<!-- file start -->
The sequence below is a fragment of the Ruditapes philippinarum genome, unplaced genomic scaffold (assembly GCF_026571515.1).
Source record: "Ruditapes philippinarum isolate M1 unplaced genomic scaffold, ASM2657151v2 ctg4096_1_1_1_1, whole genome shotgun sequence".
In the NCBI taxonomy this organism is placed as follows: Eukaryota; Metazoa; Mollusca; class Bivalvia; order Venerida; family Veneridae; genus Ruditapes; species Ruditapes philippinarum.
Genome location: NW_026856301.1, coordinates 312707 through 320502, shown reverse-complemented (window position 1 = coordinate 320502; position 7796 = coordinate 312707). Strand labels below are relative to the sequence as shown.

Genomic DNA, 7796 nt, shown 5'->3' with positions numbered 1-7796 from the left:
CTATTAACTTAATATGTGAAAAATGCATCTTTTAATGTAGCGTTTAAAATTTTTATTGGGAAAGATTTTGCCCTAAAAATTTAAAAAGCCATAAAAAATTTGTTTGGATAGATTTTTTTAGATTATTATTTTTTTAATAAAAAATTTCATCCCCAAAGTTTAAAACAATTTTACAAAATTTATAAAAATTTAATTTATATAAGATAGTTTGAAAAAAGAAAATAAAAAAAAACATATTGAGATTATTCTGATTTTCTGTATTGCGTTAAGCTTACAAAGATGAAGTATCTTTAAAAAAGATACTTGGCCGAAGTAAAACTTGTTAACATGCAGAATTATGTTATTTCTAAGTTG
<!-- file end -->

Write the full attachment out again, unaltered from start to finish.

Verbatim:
The sequence below is a fragment of the Ruditapes philippinarum genome, unplaced genomic scaffold (assembly GCF_026571515.1).
Source record: "Ruditapes philippinarum isolate M1 unplaced genomic scaffold, ASM2657151v2 ctg4096_1_1_1_1, whole genome shotgun sequence".
In the NCBI taxonomy this organism is placed as follows: Eukaryota; Metazoa; Mollusca; class Bivalvia; order Venerida; family Veneridae; genus Ruditapes; species Ruditapes philippinarum.
Genome location: NW_026856301.1, coordinates 312707 through 320502, shown reverse-complemented (window position 1 = coordinate 320502; position 7796 = coordinate 312707). Strand labels below are relative to the sequence as shown.

Genomic DNA, 7796 nt, shown 5'->3' with positions numbered 1-7796 from the left:
CTATTAACTTAATATGTGAAAAATGCATCTTTTAATGTAGCGTTTAAAATTTTTATTGGGAAAGATTTTGCCCTAAAAATTTAAAAAGCCATAAAAAATTTGTTTGGATAGATTTTTTTAGATTATTATTTTTTTAATAAAAAATTTCATCCCCAAAGTTTAAAACAATTTTACAAAATTTATAAAAATTTAATTTATATAAGATAGTTTGAAAAAAGAAAATAAAAAAAAACATATTGAGATTATTCTGATTTTCTGTATTGCGTTAAGCTTACAAAGATGAAGTATCTTTAAAAAAGATACTTGGCCGAAGTAAAACTTGTTAACATGCAGAATTATGTTATTTCTAAGTTG